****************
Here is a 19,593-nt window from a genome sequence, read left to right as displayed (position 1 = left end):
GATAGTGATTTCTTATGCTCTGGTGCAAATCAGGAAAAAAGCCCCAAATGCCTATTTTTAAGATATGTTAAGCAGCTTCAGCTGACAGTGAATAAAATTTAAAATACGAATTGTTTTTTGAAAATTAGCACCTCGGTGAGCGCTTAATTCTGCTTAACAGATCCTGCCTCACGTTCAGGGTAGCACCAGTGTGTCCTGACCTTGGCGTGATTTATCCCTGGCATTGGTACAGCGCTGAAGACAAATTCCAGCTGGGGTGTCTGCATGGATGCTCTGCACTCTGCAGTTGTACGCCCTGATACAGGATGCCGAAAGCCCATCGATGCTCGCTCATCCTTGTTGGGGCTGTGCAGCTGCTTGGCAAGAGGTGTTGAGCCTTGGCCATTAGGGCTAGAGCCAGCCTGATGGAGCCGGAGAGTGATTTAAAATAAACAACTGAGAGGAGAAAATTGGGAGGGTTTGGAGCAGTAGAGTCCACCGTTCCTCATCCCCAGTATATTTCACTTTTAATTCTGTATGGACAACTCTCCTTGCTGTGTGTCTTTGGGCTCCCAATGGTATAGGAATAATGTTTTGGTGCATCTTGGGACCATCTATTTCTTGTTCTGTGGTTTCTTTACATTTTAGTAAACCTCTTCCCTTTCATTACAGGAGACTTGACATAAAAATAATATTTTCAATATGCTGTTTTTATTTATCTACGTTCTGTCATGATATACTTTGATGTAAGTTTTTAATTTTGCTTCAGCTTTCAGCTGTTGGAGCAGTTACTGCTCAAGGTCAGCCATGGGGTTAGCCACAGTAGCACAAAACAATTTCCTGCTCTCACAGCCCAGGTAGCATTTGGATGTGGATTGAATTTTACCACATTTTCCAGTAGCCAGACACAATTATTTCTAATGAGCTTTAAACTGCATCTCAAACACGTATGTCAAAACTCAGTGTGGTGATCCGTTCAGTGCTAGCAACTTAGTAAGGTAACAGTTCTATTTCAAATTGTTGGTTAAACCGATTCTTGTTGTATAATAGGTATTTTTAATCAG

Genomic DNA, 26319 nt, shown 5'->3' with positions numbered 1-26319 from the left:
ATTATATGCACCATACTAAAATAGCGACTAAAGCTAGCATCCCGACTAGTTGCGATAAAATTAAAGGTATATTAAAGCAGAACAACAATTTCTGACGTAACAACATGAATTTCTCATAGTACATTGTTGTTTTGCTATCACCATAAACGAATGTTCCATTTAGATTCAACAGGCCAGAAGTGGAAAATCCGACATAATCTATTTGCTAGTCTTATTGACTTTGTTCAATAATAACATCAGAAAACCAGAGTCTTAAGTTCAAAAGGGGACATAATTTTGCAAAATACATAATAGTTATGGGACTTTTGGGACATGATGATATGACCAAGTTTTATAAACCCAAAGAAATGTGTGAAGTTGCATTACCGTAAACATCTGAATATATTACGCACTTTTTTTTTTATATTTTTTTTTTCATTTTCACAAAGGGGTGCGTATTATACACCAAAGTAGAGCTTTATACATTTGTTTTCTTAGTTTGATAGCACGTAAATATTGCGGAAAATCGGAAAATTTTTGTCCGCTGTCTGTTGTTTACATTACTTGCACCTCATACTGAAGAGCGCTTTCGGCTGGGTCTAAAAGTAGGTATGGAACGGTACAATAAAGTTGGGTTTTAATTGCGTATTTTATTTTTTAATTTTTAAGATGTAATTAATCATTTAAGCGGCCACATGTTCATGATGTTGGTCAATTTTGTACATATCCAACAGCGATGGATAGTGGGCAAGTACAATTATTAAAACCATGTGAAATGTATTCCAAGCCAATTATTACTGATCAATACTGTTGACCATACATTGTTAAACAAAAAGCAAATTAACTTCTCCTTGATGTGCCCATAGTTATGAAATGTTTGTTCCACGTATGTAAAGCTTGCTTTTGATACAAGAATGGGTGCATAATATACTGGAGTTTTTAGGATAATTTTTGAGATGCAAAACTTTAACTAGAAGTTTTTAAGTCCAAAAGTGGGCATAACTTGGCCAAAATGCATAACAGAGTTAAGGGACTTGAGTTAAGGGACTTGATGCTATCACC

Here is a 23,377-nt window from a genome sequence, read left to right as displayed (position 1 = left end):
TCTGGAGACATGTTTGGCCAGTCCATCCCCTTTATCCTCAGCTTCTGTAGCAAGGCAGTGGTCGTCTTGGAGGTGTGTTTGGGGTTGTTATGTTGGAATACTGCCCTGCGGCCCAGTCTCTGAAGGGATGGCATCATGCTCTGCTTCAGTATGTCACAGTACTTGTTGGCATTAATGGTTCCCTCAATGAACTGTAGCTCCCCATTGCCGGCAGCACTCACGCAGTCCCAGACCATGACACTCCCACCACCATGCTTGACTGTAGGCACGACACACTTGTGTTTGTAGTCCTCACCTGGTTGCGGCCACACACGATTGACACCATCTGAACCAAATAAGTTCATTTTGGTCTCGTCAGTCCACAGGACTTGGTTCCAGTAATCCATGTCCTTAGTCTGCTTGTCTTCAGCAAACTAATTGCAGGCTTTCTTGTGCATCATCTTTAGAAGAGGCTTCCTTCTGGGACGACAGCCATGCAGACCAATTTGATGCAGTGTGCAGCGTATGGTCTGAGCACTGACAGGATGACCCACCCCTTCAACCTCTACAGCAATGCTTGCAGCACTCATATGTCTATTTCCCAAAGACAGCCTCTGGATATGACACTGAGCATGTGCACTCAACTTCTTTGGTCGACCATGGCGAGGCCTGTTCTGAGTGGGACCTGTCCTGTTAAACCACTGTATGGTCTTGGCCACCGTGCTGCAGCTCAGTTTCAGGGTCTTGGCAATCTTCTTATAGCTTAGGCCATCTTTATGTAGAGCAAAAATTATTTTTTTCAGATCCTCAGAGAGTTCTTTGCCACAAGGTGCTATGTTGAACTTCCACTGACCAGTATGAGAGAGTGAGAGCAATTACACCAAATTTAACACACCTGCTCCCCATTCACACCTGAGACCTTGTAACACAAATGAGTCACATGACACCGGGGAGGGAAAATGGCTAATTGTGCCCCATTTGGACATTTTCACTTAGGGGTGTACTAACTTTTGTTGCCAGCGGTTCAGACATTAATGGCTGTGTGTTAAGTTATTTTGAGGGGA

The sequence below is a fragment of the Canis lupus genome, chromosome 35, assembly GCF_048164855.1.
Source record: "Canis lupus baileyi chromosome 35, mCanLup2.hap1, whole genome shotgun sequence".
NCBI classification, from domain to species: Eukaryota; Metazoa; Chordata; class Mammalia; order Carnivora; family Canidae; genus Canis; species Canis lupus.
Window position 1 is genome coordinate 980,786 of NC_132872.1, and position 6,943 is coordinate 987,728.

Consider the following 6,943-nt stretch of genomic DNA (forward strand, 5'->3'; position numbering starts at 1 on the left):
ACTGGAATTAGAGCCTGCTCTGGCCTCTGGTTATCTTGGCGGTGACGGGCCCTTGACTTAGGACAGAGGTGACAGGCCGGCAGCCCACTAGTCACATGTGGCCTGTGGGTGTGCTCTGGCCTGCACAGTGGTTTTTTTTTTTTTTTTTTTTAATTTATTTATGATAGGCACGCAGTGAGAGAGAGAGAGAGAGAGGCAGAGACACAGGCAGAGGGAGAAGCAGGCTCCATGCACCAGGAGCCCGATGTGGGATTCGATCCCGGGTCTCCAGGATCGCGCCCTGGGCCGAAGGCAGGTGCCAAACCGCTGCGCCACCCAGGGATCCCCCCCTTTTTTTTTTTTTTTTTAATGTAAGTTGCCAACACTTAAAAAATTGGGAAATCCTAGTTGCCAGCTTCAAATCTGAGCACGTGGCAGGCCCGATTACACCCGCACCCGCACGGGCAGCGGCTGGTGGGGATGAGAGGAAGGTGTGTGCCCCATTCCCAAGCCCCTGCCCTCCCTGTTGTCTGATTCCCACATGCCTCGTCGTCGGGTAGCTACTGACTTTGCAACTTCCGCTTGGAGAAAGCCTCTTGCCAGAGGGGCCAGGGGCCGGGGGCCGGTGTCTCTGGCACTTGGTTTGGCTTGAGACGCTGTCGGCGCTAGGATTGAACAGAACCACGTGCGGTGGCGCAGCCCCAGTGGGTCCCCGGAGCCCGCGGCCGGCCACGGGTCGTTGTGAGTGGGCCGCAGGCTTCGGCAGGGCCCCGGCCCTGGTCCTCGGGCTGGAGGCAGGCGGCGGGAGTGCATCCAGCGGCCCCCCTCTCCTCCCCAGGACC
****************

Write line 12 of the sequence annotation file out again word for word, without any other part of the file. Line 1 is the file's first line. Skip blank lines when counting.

ACTGGAATTAGAGCCTGCTCTGGCCTCTGGTTATCTTGGCGGTGACGGGCCCTTGACTTAGGACAGAGGTGACAGGCCGGCAGCCCACTAGTCACATGTGGCCTGTGGGTGTGCTCTGGCCTGCACAGTGGTTTTTTTTTTTTTTTTTTTTAATTTATTTATGATAGGCACGCAGTGAGAGAGAGAGAGAGAGAGGCAGAGACACAGGCAGAGGGAGAAGCAGGCTCCATGCACCAGGAGCCCGATGTGGGATTCGATCCCGGGTCTCCAGGATCGCGCCCTGGGCCGAAGGCAGGTGCCAAACCGCTGCGCCACCCAGGGATCCCCCCCTTTTTTTTTTTTTTTTTAATGTAAGTTGCCAACACTTAAAAAATTGGGAAATCCTAGTTGCCAGCTTCAAATCTGAGCACGTGGCAGGCCCGATTACACCCGCACCCGCACGGGCAGCGGCTGGTGGGGATGAGAGGAAGGTGTGTGCCCCATTCCCAAGCCCCTGCCCTCCCTGTTGTCTGATTCCCACATGCCTCGTCGTCGGGTAGCTACTGACTTTGCAACTTCCGCTTGGAGAAAGCCTCTTGCCAGAGGGGCCAGGGGCCGGGGGCCGGTGTCTCTGGCACTTGGTTTGGCTTGAGACGCTGTCGGCGCTAGGATTGAACAGAACCACGTGCGGTGGCGCAGCCCCAGTGGGTCCCCGGAGCCCGCGGCCGGCCACGGGTCGTTGTGAGTGGGCCGCAGGCTTCGGCAGGGCCCCGGCCCTGGTCCTCGGGCTGGAGGCAGGCGGCGGGAGTGCATCCAGCGGCCCCCCTCTCCTCCCCAGGACC